It operates by assuming that the device or user is not authorised for access, and then authenticating each connectivity request. This approach limits the surface area and provides the necessary scalability. Zero trust also provides visibility into every user and device that VPNs lack, which allows a greater level of protection — more so for personal devices. In addition, security experts collect behaviour analytics to combine with artificial intelligence that can help proactively prevent future attacks. With working together being an increasing part of businesses, zero trust also allows companies to securely provide as-needed access to partners, vendors, customers and contractors.
Due to the boom in remote working, many companies have shifted and continue to shift to zero trust.
So, how does it compare to a VPN?
“When comparing VPN with zero trust security, I would say both of them are equally important,” says Sword. “VPN provides employees with secure remote access to company resources, while zero trust security fills the gaps in traditional network security architectures to prevent any inside or outside attacks.”
For Wenzler, it’s not even a debate because in his view, “comparing VPN technology to zero trust guidelines and principles is very much an apples-tooranges comparison”. He says “zero trust is more of a mindset or overall philosophy” that provides a guide toward how an organisation approaches its entire security program “while VPNs are technologies that provide a very specific form of security control. Looking at it from a People-Process-Tools spectrum, zero trust is a process while VPNs are tools. That said, VPNs can be a part of an organization’s zero trust initiative and would support some of the guidelines around securing communication or providing access on a per-session basis, but they should not be the sole security control used to address the various processes and requirements needed to properly implement a zero trust security program across an enterprise.”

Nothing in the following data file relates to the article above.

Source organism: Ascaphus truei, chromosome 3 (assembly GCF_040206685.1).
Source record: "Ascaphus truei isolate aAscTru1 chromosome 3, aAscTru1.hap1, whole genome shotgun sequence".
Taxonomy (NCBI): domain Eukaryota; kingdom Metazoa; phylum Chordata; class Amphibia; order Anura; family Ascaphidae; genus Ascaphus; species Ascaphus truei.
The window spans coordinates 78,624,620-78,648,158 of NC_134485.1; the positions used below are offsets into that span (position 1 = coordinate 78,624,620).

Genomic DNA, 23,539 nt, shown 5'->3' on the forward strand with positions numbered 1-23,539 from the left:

While the zero trust and VPNs are quite different, one of the many ongoing security debates is how best to use them together.
On the face of it, it’s seen as most helpful in the short term while moving to a zero trust approach, which can be lengthy due to how complex the shift can be. While a VPN simply provides access to remote users and zero trust is a holistic authentication approach, VPN can be used as an access method as part of zero trust.
However, once the zero trust framework is rolled out, it’s much less time consuming to scale and grow the framework. However, Mark Hardy, director of cloud networking at Citrix, argues that IT security solutions are not made for hybrid work.
He says that’s because traditional VPNs are designed for the occasional remote worker, not for many or even all employees working from home. “This is why more and more businesses are looking for a security solution that actually fits the age of remote working,” he adds. “Zero-trust brings security controls from the network or VPN level to the application level, and from an initial all-access security check to granular rules and permanent monitoring. For a zero-trust security infrastructure, it doesn’t matter where, with what devices, or via what kind of network connection employees are accessing their business applications and internal data – all access is treated in a ‘never trust, always verify’ manner to ensure the highest standard of security while working remotely.”